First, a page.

River-ice hydrology in a shrinking cryosphere
Article first published online: 16 DEC 2008
Copyright © 2008 Her Majesty the Queen in right of Canada. Published by John Wiley & Sons, Ltd.
Special Issue: Hydrologic Effects of a Shrinking Cryosphere
Volume 23, Issue 1, pages 122–144, 1 January 2009
How to Cite
Beltaos, S. and Prowse, T. (2009), River-ice hydrology in a shrinking cryosphere. Hydrol. Process., 23: 122–144. doi: 10.1002/hyp.7165
- Issue published online: 16 DEC 2008
- Article first published online: 16 DEC 2008
- Manuscript Accepted: 15 SEP 2008
- Manuscript Received: 24 APR 2008
- low flow;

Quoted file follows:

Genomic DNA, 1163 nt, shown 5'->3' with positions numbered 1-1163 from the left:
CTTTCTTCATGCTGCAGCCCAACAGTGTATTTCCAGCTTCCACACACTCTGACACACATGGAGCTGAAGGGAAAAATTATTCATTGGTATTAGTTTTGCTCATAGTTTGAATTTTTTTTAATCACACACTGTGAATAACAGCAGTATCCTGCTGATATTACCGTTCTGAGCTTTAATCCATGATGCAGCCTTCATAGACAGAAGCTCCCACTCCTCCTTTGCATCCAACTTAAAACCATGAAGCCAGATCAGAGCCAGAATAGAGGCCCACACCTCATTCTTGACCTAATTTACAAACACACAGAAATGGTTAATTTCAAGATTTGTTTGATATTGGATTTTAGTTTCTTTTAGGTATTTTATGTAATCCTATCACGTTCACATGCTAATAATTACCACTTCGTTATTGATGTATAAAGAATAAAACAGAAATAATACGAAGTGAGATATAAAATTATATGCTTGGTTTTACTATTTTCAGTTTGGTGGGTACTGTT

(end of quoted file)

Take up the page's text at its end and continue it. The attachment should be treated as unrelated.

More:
Many rivers of cold, and even temperate, regions of the globe are covered with ice for a part of the year. Projections of future climate indicate that the duration, composition and extent of ice coverage, however, will gradually change. This may have wide-ranging consequences because ice is a critical component of cold-regions hydrologic systems and strongly affects, for example, extreme floods, low winter flows, river transport, hydroelectric production, and numerous ecological and water-quality characteristics. Following an overview of the processes characterizing the freezeup-ice growth-breakup sequence, the links of river ice to the hydrology of northern rivers are examined in detail. The rise in river stage that is caused by an ice cover is shown to be fundamental to ice-related hydrologic impacts, such as floods caused by freezeup and breakup ice jams, low winter flows caused by water storage during freezeup and sharp waves generated by ice-jam releases. Ice thickness and strength, both controlled by weather conditions, also play major roles. To date, the sensitivity of river-ice regimes to changes in climatic conditions has only been partly evaluated. Most studies have focussed on ice phenology and indicate trends that are consistent with changes in air temperature, while a few recent studies have addressed the more complex questions of how climate change may alter ice thickness or the severity of extreme ice jams and floods. Foreseeable changes to river-ice regimes, and associated hydrologic processes and impacts, are discussed in the light of current understanding. More frequent occurrence of mid-winter breakup and associated jamming is a major effect that can be predicted with some confidence for regions where such events are presently rare or unknown. It is stressed that gaps in current knowledge preclude quantitative prediction of site-specific changes to river-ice regimes, and several recommendations for future research are presented. Copyright © 2008 Her Majesty the Queen in right of Canada. Published by John Wiley & Sons, Ltd.